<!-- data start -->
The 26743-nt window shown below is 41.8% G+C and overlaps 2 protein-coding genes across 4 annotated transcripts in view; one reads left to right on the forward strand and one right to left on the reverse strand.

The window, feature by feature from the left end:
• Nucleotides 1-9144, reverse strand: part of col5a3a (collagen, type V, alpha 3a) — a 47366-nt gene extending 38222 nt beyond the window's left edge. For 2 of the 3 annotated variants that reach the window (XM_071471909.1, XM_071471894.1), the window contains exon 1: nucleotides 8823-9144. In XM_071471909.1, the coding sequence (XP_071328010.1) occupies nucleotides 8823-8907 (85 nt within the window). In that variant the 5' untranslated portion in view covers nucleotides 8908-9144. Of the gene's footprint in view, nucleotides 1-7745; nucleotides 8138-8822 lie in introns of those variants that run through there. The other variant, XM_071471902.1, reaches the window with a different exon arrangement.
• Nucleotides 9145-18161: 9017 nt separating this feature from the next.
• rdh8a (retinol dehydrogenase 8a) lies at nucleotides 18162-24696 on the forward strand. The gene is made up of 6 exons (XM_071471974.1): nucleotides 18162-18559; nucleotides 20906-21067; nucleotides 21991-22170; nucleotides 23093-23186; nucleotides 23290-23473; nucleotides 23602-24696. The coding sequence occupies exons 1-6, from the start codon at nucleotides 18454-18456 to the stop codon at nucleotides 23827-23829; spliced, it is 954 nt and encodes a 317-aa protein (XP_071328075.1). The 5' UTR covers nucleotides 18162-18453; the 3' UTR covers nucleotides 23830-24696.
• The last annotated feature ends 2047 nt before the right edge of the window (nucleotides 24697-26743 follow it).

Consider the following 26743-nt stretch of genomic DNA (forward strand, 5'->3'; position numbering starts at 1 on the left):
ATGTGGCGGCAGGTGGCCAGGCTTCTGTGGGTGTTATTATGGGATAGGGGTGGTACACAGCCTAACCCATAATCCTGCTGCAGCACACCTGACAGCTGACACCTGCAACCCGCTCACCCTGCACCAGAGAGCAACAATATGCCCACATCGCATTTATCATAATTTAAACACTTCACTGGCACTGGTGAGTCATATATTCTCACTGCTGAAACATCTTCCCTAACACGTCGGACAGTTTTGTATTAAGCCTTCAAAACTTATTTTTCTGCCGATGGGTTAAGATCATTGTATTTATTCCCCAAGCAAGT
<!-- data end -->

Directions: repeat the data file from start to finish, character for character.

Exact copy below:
The 26743-nt window shown below is 41.8% G+C and overlaps 2 protein-coding genes across 4 annotated transcripts in view; one reads left to right on the forward strand and one right to left on the reverse strand.

The window, feature by feature from the left end:
• Nucleotides 1-9144, reverse strand: part of col5a3a (collagen, type V, alpha 3a) — a 47366-nt gene extending 38222 nt beyond the window's left edge. For 2 of the 3 annotated variants that reach the window (XM_071471909.1, XM_071471894.1), the window contains exon 1: nucleotides 8823-9144. In XM_071471909.1, the coding sequence (XP_071328010.1) occupies nucleotides 8823-8907 (85 nt within the window). In that variant the 5' untranslated portion in view covers nucleotides 8908-9144. Of the gene's footprint in view, nucleotides 1-7745; nucleotides 8138-8822 lie in introns of those variants that run through there. The other variant, XM_071471902.1, reaches the window with a different exon arrangement.
• Nucleotides 9145-18161: 9017 nt separating this feature from the next.
• rdh8a (retinol dehydrogenase 8a) lies at nucleotides 18162-24696 on the forward strand. The gene is made up of 6 exons (XM_071471974.1): nucleotides 18162-18559; nucleotides 20906-21067; nucleotides 21991-22170; nucleotides 23093-23186; nucleotides 23290-23473; nucleotides 23602-24696. The coding sequence occupies exons 1-6, from the start codon at nucleotides 18454-18456 to the stop codon at nucleotides 23827-23829; spliced, it is 954 nt and encodes a 317-aa protein (XP_071328075.1). The 5' UTR covers nucleotides 18162-18453; the 3' UTR covers nucleotides 23830-24696.
• The last annotated feature ends 2047 nt before the right edge of the window (nucleotides 24697-26743 follow it).

Consider the following 26743-nt stretch of genomic DNA (forward strand, 5'->3'; position numbering starts at 1 on the left):
ATGTGGCGGCAGGTGGCCAGGCTTCTGTGGGTGTTATTATGGGATAGGGGTGGTACACAGCCTAACCCATAATCCTGCTGCAGCACACCTGACAGCTGACACCTGCAACCCGCTCACCCTGCACCAGAGAGCAACAATATGCCCACATCGCATTTATCATAATTTAAACACTTCACTGGCACTGGTGAGTCATATATTCTCACTGCTGAAACATCTTCCCTAACACGTCGGACAGTTTTGTATTAAGCCTTCAAAACTTATTTTTCTGCCGATGGGTTAAGATCATTGTATTTATTCCCCAAGCAAGT